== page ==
“Oh, that my head were waters, and my eyes a fountain of tears, that I might weep day and night for the slain of the daughters of my people!” (Jeremiah 9:1).
Jeremiah has been dubbed “the weeping prophet.” Here he said, “I physically cannot produce enough tears to express my sadness over what awaits my people.” Jerusalem was about to become “a heap of ruins, a den of jackals” and the cities of Judah “desolate, without an inhabitant” (Jeremiah 9:11). He saw where their actions were leading. He reasoned with them, “Hear and give ear; do not be proud, for the LORD has spoken. Give glory to the LORD your God before He causes darkness, and before your feet stumble on the dark mountains, and while you are looking for light, He turns it into the shadow of death and makes dense darkness. But if you will not hear it, my soul will weep in secret for your pride; my eyes will weep bitterly and run down with tears, because the LORD’s flock has been taken captive” (Jeremiah 13:15-17).
Judeans were oblivious to their true condition. (1) They listened to false prophets. “They have also healed the hurt of My people slightly, saying, ‘Peace, peace!’ when there is no peace” (Jeremiah 6:14). (2) They were no longer ashamed of sin. “Were they ashamed when they had committed abomination? No! They were not at all ashamed; nor did they know how to blush” (Jeremiah 6:15). (3) They refused to listen to God’s true prophets. “Also, I set watchmen over you, saying, ‘Listen to the sound of the trumpet!’ But they said, ‘We will not listen’” (Jeremiah 6:17). (4) They trusted in the physical temple (or church building). “Amend your ways and your doings, and I will cause you to dwell in this place. Do not trust in these lying words, saying, ‘The temple of the LORD, the temple of the LORD, the temple of the LORD are these’” (Jeremiah 7:3-4). They trusted in the house itself (Jeremiah 7:14). (5) They trusted in their external worship of the LORD. “Behold, you trust in lying words that cannot profit. Will you steal, murder, commit adultery, swear falsely, burn incense to Baal, and walk after other gods whom you do not know, and then come and stand before Me in this house which is called by My name and say, ‘We are delivered to do all these abominations?’ Has this house, which is called by my name, become a den of thieves in your eyes?” (Jeremiah 7:8-11).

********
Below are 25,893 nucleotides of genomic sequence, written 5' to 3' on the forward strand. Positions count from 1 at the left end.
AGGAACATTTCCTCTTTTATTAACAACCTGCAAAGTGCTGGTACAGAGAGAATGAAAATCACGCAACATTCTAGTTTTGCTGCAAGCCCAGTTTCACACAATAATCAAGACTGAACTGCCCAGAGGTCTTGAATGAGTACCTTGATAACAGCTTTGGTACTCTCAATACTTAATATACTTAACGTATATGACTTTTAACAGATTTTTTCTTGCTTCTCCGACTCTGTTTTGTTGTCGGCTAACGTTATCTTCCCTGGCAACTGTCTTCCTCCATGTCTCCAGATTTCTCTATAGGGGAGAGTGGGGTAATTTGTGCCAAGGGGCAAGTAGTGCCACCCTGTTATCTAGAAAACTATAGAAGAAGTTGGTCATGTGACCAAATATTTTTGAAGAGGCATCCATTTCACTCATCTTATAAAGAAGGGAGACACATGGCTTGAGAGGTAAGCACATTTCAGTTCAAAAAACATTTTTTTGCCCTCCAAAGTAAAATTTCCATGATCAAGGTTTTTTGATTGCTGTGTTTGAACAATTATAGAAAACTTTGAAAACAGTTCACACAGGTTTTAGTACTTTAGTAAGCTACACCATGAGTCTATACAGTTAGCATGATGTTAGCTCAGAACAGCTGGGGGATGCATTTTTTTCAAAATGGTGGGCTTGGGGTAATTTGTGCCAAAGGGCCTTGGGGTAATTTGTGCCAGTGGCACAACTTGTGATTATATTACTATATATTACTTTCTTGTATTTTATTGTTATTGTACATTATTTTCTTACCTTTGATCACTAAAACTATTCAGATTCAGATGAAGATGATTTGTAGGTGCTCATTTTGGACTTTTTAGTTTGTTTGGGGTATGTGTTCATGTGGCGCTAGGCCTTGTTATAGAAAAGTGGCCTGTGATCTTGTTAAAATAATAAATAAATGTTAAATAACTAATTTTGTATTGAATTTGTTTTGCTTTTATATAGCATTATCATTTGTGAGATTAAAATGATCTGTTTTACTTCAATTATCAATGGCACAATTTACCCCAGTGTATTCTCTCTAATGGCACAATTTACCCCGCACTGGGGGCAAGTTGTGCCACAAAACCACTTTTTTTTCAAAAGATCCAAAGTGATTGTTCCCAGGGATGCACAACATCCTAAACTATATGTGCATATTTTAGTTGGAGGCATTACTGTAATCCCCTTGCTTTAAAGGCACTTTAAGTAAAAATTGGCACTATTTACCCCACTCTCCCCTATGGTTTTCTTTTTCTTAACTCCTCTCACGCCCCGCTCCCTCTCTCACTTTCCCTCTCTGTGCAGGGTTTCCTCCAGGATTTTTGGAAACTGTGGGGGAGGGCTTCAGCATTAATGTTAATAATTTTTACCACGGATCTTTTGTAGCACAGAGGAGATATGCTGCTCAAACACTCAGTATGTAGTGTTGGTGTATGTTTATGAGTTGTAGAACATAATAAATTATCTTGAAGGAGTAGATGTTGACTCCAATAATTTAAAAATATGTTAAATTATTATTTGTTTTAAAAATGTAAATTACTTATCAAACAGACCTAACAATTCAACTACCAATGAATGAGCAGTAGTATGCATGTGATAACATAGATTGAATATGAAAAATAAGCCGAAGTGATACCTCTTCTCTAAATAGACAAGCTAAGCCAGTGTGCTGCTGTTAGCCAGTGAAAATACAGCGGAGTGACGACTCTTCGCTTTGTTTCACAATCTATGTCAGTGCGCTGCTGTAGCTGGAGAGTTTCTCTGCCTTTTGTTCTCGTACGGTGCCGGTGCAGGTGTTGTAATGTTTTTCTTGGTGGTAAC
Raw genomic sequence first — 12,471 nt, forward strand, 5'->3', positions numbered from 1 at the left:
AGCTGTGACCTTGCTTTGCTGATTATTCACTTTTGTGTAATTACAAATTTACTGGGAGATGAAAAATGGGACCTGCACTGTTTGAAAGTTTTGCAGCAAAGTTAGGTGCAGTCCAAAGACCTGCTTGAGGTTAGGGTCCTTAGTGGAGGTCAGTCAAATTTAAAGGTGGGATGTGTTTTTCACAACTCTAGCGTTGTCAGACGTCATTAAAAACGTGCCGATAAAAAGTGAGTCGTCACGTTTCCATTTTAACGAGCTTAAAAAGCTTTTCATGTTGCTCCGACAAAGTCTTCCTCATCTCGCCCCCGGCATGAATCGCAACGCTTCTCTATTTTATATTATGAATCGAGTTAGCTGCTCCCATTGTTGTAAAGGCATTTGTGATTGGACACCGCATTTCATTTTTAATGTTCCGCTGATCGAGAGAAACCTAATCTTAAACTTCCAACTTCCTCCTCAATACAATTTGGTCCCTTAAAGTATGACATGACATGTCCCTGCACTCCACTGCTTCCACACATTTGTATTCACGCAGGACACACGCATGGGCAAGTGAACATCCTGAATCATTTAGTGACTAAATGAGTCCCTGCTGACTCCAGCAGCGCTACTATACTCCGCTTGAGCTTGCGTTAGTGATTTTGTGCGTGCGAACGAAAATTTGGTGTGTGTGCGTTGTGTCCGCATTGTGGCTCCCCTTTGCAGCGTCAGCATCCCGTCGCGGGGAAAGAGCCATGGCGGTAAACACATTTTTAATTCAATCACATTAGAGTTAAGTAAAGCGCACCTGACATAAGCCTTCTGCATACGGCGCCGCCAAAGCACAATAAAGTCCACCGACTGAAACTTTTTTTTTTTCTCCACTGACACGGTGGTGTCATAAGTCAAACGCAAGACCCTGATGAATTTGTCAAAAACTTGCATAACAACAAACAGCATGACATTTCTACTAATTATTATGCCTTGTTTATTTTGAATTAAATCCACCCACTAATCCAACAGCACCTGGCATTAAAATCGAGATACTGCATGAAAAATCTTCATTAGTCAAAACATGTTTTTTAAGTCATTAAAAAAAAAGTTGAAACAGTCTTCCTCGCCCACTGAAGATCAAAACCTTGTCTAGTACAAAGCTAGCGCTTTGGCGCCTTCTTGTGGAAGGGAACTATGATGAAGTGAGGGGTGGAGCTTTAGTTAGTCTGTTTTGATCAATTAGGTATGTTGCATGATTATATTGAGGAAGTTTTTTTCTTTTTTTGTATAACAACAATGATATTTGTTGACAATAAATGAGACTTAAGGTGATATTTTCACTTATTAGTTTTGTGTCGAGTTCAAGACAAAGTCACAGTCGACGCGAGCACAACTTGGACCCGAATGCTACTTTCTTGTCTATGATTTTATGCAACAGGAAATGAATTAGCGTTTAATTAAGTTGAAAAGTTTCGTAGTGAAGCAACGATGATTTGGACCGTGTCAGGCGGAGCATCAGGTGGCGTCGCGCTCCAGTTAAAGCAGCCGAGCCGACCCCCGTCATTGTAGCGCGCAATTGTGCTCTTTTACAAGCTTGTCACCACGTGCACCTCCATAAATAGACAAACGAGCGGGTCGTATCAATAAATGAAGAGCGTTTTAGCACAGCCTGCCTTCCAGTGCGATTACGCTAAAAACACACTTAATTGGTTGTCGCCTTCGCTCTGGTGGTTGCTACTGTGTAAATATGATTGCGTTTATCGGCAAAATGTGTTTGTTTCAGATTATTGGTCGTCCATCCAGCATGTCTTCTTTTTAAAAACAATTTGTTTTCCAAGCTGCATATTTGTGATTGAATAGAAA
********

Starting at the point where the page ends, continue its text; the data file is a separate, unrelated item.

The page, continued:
Many preachers, elders, and concerned members can see what so many seem oblivious to seeing. They see that God expects total devotion. Yet, many conduct themselves as if half-hearted devotion will be acceptable. They see that we are to be evangelistic. Yet, many feel no personal responsibility. They see parents sending a message that school and sports are more important than worship and Bible study. Yet, their warnings are written off as out-of-date and unrealistic. They see that if things do not change there may be no local church in a location in a few years. Yet, they are considered fearmongers. They warn that few will be saved. Yet, many live as if almost all will be. Could it be that those who warn are not trying to be fearmongers, or Chicken Littles, or unnecessarily negative, but are in truth concerned about souls? Are you concerned about your soul?